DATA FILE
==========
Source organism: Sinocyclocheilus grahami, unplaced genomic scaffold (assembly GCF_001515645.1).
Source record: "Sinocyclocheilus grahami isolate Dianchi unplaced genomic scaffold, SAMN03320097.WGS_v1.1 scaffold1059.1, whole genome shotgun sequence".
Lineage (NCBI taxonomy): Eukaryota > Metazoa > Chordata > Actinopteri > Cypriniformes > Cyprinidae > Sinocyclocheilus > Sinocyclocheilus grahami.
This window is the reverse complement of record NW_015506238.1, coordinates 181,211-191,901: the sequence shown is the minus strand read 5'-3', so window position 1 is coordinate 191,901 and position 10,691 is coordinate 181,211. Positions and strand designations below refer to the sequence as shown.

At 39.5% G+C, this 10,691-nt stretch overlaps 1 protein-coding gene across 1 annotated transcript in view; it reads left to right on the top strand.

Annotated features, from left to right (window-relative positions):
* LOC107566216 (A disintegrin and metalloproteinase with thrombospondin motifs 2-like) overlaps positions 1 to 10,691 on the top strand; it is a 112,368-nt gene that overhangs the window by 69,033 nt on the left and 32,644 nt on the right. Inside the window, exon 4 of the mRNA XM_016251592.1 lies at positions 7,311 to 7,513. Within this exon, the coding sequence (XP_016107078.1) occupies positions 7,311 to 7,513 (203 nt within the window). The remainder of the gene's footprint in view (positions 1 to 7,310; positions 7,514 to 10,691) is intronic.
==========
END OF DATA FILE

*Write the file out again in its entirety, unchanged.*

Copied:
Source organism: Sinocyclocheilus grahami, unplaced genomic scaffold (assembly GCF_001515645.1).
Source record: "Sinocyclocheilus grahami isolate Dianchi unplaced genomic scaffold, SAMN03320097.WGS_v1.1 scaffold1059.1, whole genome shotgun sequence".
Lineage (NCBI taxonomy): Eukaryota > Metazoa > Chordata > Actinopteri > Cypriniformes > Cyprinidae > Sinocyclocheilus > Sinocyclocheilus grahami.
This window is the reverse complement of record NW_015506238.1, coordinates 181,211-191,901: the sequence shown is the minus strand read 5'-3', so window position 1 is coordinate 191,901 and position 10,691 is coordinate 181,211. Positions and strand designations below refer to the sequence as shown.

At 39.5% G+C, this 10,691-nt stretch overlaps 1 protein-coding gene across 1 annotated transcript in view; it reads left to right on the top strand.

Annotated features, from left to right (window-relative positions):
* LOC107566216 (A disintegrin and metalloproteinase with thrombospondin motifs 2-like) overlaps positions 1 to 10,691 on the top strand; it is a 112,368-nt gene that overhangs the window by 69,033 nt on the left and 32,644 nt on the right. Inside the window, exon 4 of the mRNA XM_016251592.1 lies at positions 7,311 to 7,513. Within this exon, the coding sequence (XP_016107078.1) occupies positions 7,311 to 7,513 (203 nt within the window). The remainder of the gene's footprint in view (positions 1 to 7,310; positions 7,514 to 10,691) is intronic.